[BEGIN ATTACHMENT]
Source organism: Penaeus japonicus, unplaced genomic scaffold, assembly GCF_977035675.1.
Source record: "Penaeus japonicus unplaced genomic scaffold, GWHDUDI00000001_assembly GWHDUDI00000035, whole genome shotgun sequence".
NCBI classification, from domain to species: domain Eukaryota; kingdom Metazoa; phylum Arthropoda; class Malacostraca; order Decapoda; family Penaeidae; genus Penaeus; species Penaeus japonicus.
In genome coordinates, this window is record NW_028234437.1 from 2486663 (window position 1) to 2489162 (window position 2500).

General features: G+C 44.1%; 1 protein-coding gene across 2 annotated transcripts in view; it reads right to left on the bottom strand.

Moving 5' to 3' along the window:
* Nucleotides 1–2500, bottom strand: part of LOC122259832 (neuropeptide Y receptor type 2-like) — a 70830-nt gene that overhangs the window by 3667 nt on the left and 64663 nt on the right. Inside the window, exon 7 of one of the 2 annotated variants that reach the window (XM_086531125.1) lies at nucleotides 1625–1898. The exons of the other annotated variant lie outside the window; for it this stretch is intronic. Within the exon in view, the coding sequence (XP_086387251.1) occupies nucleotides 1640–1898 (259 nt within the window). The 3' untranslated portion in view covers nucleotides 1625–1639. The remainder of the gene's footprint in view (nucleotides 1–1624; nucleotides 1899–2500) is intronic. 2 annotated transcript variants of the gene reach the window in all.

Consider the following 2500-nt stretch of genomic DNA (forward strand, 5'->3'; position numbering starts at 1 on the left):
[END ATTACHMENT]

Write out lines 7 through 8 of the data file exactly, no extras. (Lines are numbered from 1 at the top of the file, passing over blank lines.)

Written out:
* Nucleotides 1–2500, bottom strand: part of LOC122259832 (neuropeptide Y receptor type 2-like) — a 70830-nt gene that overhangs the window by 3667 nt on the left and 64663 nt on the right. Inside the window, exon 7 of one of the 2 annotated variants that reach the window (XM_086531125.1) lies at nucleotides 1625–1898. The exons of the other annotated variant lie outside the window; for it this stretch is intronic. Within the exon in view, the coding sequence (XP_086387251.1) occupies nucleotides 1640–1898 (259 nt within the window). The 3' untranslated portion in view covers nucleotides 1625–1639. The remainder of the gene's footprint in view (nucleotides 1–1624; nucleotides 1899–2500) is intronic. 2 annotated transcript variants of the gene reach the window in all.

Consider the following 2500-nt stretch of genomic DNA (forward strand, 5'->3'; position numbering starts at 1 on the left):